Publications by authors named "Thomas Zussner"

3 Publications

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A two-week running intervention reduces symptoms related to depression and increases hippocampal volume in young adults.

Cortex 2021 Nov 24;144:70-81. Epub 2021 Sep 24.

Institute of Psychology, University of Graz, Austria.

This study examined the effects of a two-week running intervention on depressive symptoms and structural changes of different subfields of the hippocampus in young adults from the general population. The intervention was realized in small groups of participants in a mostly forested area and was organized into seven units of about 60 min each. The study design included two intervention groups which were tested at three time points and which received the intervention time-delayed: The first group between the first and the second time point, and the second group between the second and the third time point (waiting control group). At each test session, magnetic resonance imaging (MRI) was performed and symptoms related to depression were measured by means of the Center for Epidemiological Studies Depression (CES-D) Scale. Results revealed a significant reduction of CES-D scores after the running intervention. The intervention also resulted in significant increases in the volume of the hippocampus, and reductions of CES-D scores right after the intervention were associated with increases in hippocampal volume. These findings add important new evidence on the beneficial role of aerobic exercise on depressive symptoms and related structural alterations of the hippocampus.
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http://dx.doi.org/10.1016/j.cortex.2021.08.010DOI Listing
November 2021

Enjoyment of watching pimple popping videos: An fMRI investigation.

Behav Brain Res 2021 03 7;402:113129. Epub 2021 Jan 7.

Institute of Psychology, University of Graz, BioTechMedGraz, Universitätsplatz 2, 8010, Graz, Austria. Electronic address:

Background: Millions of people enjoy watching videos of pimple treatments. The underlying neural mechanisms of this enjoyment have not been investigated so far.

Method: We administered a total of 96 video clips from three categories: Pimple Popping (PP), Water Fountains (WF), and Steam Cleaning (SC). The PP videos showed a pimple or blackhead that was opened to squeeze out the pus or sebum. The female participants (mean age: 24 years) were assigned to one of two groups: females who reported to enjoy watching PP (PPE_high; n = 38) and those with little enjoyment (PPE_low; n = 42). We analyzed brain activity in regions of interest (ROI) involved in the encoding of pleasure and aversion (e.g., nucleus accumbens (NAc), insula).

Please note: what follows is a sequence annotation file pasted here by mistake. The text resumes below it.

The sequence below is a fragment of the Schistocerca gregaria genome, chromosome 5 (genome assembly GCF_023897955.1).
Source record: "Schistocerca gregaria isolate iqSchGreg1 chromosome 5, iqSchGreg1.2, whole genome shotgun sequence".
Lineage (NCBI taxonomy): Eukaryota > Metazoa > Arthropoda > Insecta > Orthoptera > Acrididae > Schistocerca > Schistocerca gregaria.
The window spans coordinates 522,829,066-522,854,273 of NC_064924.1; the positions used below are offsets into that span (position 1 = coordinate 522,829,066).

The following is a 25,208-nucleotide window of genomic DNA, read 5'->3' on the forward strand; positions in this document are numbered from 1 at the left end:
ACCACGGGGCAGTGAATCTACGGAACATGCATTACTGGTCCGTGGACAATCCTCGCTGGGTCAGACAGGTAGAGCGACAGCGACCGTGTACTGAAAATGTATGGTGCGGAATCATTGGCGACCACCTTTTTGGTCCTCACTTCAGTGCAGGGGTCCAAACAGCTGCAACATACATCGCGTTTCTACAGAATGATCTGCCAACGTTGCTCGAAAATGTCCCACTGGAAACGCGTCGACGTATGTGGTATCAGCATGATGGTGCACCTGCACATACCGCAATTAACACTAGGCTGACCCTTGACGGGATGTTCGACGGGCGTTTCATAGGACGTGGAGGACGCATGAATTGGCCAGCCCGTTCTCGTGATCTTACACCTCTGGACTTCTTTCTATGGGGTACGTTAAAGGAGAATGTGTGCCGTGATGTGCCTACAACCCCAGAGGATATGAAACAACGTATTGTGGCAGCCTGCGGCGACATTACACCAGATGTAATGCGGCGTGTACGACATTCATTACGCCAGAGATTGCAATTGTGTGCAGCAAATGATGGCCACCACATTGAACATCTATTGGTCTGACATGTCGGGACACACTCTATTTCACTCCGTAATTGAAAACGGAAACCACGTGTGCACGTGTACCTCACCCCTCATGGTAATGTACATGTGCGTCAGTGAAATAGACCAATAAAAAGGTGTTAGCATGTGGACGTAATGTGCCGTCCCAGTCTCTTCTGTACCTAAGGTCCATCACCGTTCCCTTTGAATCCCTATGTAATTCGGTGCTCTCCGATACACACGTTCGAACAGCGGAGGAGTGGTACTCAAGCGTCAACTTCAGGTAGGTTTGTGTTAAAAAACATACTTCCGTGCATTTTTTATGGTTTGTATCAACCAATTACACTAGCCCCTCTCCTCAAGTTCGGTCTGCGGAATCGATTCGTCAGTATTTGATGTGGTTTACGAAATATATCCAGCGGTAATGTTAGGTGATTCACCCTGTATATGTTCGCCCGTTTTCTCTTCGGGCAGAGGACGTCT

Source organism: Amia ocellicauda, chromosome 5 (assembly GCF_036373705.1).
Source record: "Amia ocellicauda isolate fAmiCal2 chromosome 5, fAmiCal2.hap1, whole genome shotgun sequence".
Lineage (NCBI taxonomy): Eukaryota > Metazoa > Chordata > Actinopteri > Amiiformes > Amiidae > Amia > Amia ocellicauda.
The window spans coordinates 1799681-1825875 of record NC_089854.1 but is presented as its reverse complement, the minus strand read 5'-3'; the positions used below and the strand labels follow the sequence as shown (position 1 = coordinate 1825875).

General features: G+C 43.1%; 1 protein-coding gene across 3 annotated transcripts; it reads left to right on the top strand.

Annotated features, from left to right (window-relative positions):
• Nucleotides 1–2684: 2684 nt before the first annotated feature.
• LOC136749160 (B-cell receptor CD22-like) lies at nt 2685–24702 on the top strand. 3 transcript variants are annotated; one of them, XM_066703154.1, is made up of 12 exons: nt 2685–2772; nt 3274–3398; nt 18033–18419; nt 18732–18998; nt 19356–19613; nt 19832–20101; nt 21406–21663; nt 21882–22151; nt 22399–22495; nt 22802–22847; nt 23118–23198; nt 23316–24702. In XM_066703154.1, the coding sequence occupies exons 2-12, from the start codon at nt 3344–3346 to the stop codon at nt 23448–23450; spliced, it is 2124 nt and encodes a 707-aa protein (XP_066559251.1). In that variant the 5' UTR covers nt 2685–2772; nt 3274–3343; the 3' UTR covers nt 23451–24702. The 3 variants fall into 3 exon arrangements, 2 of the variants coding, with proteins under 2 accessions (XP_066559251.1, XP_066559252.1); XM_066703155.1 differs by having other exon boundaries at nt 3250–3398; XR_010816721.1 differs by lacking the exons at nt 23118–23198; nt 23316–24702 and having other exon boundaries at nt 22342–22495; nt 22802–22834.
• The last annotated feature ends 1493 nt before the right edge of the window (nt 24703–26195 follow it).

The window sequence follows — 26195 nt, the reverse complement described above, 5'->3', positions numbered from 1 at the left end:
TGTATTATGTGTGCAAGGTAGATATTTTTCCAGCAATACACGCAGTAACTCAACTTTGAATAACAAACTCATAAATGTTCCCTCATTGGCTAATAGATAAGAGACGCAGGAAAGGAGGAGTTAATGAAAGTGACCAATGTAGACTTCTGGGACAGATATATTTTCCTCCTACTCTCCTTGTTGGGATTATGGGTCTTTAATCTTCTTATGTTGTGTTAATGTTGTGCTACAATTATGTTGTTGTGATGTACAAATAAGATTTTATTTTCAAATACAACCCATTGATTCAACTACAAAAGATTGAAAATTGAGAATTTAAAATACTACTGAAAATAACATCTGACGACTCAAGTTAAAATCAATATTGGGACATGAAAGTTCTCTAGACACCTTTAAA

Results: The PPE_high group showed less deactivation of the NAc (ROI finding), more frontopolar activation (whole-brain finding), and stronger accumbens-insula coupling than the PPE_low group.

Conclusions: A specific pattern of brain activity and connectivity that involves the NAc and insula (coding of aversion/pleasure) and the frontopolar region (prediction of outcomes of motor decisions) is associated with the enjoyment of PP videos.
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http://dx.doi.org/10.1016/j.bbr.2021.113129DOI Listing
March 2021

Altered cerebellar-amygdala connectivity in violent offenders: A resting-state fMRI study.

Neurosci Lett 2016 Jan 30;610:160-4. Epub 2015 Oct 30.

Clinical Psychology, University of Graz, BioTechMedGraz, Universitätsplatz 2/DG, 8010 Graz, Austria.

It has repeatedly been reported, that there are differences in grey matter volume (GMV) between violent offenders and non-violent controls. However, it remains unclear, if structural brain abnormalities influence resting-state functional connectivity (RS-fc) between brain regions. Therefore, in the present investigation, 31 male high-risk violent prisoners were compared to 30 non-criminal controls with respect to RS-fc between brain areas. Seed regions for resting-state analysis were selected based on GMV differences between the two groups. Overall, inmates had more GMV in the cerebellum than controls and revealed higher RS-fc between the cerebellum and the amygdala. In contrast, controls relative to prisoners showed higher RS-fc between the cerebellum and the orbitofrontal cortex (OFC). In addition, controls showed more GMV in the dorsolateral prefrontal cortex (DLPFC). Inmates relative to controls had higher RS-fc within the DLPFC. Results are discussed with respect to cerebellar contributions to a brain network underlying moral behavior and violence. Enhanced cerebellar-amygdala connectivity in violent offenders might reflect alterations in the processing of moral emotions. Heightened functional connectivity between cerebellar hemispheres and the OFC in controls could be a correlate of enhanced emotion regulation capacities. Higher functional intra-DLPFC connectivity in violent offenders might represent an effort to regulate emotions.
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http://dx.doi.org/10.1016/j.neulet.2015.10.063DOI Listing
January 2016
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